A Target of Scheer Vindictiveness

The Tories have learned nothing and forgotten nothing about Omar Khadr.

By Crawford Kilian 24 Jul 2017 | TheTyee.ca

Crawford Kilian is a contributing editor of The Tyee.

After a year and a half in a vegetative coma, the Conservative Party of Canada has wakened with a new leader, Andrew Scheer, and an old idea: the path to power leads over the trampled body of Omar Khadr. The Tories’ energy in attacking Khadr suggests that, as Talleyrand said of the Bourbons returned to France after Napoleon, “They learned nothing and forgot nothing.”

Let’s go back to 2002 and take another look at how Khadr, a Canadian 15-year-old, came to be so demonized. He’d been taken to Afghanistan by his father and became a de facto child soldier. Whether he wanted to be or not is beside the point; as a child, he wasn’t responsible for his actions. On July 27, he was reportedly involved in a firefight with U.S. troops and was alleged to have thrown a grenade that killed one soldier and cost another an eye. He himself was shot, captured, interrogated, and eventually shipped to Guantanamo.

Why Guantanamo? Why didn’t the George W. Bush administration imprison people like Khadr in Leavenworth or some other military prison on U.S. soil? Quite simply, because on U.S. soil such prisoners would have the rights of any other person charged with violating the law. Some of them might even be acquitted, and might then actually sue the U.S. government for any number of offences.

The Bush administration was certainly not going to risk that. Guilty or not, the Guantanamo prisoners were going to be punished. And so was Omar Khadr. In 2010 he was charged with a phony crime (“murder in violation of the laws of war”) under a law that hadn’t even existed in 2002. Rather than face the rest of his life in Guantanamo, Khadr pleaded guilty and made a deal to serve part of his sentence in a Canadian penitentiary.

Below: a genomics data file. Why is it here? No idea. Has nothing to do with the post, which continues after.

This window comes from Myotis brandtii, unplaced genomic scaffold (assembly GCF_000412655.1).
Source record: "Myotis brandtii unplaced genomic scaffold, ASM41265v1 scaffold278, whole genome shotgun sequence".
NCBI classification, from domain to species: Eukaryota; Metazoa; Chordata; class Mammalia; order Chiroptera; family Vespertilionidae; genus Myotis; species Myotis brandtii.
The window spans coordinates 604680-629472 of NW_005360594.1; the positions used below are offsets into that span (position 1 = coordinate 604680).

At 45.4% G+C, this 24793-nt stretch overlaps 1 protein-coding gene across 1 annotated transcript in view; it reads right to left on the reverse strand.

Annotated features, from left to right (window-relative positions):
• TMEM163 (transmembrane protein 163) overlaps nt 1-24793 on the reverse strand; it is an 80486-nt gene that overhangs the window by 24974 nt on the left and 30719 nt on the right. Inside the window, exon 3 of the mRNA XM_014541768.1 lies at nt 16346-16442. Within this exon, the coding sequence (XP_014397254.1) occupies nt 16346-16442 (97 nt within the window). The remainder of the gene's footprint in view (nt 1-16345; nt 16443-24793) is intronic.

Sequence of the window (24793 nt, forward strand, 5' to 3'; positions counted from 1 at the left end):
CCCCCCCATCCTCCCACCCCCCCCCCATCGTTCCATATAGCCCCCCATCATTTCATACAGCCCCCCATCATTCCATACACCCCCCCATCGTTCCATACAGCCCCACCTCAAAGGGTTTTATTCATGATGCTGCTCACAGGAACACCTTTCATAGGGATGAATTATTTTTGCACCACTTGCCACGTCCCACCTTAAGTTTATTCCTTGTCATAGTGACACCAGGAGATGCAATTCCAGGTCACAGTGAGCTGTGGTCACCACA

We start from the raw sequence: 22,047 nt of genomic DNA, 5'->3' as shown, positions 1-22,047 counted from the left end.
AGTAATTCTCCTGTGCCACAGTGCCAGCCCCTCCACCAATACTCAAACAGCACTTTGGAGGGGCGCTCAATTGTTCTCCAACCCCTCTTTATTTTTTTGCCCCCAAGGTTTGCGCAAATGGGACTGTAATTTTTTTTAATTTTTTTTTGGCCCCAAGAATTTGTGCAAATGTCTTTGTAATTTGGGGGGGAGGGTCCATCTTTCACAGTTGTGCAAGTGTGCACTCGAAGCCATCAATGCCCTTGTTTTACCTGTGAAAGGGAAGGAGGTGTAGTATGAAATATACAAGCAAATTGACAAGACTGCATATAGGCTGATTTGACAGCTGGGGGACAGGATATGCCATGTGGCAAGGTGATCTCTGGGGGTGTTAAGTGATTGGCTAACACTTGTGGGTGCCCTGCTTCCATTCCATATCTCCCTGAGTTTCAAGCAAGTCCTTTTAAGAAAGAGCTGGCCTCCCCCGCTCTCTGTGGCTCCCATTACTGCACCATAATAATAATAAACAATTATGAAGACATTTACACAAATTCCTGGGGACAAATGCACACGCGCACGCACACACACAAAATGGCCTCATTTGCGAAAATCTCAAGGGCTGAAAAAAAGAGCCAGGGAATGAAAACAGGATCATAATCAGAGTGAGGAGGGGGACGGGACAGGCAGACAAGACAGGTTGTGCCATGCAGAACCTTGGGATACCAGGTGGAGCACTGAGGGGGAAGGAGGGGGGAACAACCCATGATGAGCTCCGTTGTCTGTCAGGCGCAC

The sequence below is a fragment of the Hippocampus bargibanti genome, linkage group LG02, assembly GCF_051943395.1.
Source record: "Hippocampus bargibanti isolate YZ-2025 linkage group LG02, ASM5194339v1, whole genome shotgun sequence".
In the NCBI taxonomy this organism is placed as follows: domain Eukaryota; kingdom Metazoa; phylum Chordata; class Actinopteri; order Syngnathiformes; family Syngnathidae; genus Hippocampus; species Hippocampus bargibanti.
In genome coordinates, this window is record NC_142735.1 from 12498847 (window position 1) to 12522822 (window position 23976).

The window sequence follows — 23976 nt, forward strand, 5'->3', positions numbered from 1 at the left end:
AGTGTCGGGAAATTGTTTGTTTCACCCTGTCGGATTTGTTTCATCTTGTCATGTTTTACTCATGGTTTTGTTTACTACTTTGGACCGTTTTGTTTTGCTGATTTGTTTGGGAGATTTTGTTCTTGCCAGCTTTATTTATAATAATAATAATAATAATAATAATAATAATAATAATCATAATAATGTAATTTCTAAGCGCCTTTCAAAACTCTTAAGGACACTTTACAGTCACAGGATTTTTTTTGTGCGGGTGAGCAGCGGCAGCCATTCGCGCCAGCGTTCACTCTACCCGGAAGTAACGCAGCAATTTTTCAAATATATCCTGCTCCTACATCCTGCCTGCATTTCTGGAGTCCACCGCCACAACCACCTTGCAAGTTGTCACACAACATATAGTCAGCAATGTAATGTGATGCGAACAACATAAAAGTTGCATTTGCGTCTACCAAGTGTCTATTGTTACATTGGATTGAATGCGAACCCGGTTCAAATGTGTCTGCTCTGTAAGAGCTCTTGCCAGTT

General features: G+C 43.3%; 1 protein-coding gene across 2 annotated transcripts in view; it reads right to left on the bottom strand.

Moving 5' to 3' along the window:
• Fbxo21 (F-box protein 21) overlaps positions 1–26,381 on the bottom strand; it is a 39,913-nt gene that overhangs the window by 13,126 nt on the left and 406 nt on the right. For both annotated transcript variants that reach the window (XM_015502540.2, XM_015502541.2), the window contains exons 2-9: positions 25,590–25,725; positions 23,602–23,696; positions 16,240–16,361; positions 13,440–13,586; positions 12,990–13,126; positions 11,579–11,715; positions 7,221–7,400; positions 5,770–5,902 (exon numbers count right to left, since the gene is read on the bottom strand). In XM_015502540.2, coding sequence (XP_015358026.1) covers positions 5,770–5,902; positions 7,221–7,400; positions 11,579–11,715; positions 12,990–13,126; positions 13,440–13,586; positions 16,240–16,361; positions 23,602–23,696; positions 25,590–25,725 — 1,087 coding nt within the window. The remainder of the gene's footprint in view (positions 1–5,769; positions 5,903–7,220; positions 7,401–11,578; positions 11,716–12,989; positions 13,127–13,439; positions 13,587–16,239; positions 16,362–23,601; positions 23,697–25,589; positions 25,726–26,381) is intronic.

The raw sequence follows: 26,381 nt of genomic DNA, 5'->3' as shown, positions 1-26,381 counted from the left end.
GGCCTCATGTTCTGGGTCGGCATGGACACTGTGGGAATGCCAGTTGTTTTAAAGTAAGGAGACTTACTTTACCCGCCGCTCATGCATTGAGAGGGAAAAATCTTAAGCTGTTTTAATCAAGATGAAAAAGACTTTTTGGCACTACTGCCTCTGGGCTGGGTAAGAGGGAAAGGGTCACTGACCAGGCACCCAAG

‘With us or against us’

That plea is what has the Conservatives so upset. Both they and the Liberals should be upset at their own craven behaviour right from the start of the Khadr affair. After Sept. 11, the Bush administration made it clear to friends and foes alike that “you are with us or against us.” The Paul Martin government didn’t complain about the treatment of a Canadian citizen, and the Harper Conservatives were positively eager to keep Khadr in Guantanamo indefinitely.

As the years passed, Harper’s vindictiveness toward Khadr seemed to increase. While other countries like Britain and Australia got their nationals out of Guantanamo, Khadr was left to spend his youth in a foreign prison. (In fairness, Harper was also giving innocent Maher Arar a bad time and allowing Abousfian Abdelrazik to languish in Sudan after he had been cleared of terrorism charges.)

Eventually, of course, Khadr was released from prison and — backed up by rulings from the Supreme Court of Canada — sued the government for $20 million. And here is where the Conservatives part company from reality.

The limits of state power

Democracies are very aware of the power of the state compared with that of the individual, and how easy it is for the state to deprive the individual of not just liberty but life itself. So the democratic state deliberately puts limits on its own power.

One key limit: He who asserts must prove. If Khadr committed a crime, his captors had to prove it. Instead they behaved like a lynch mob in uniform. Canadian intelligence officers took part in the lynching, interrogating Khadr and sharing what they learned with his captors.

Whether Khadr threw a grenade, or a ping-pong ball, or nothing, is something we will now never know, because his illegal trial completely tainted the evidence brought against him.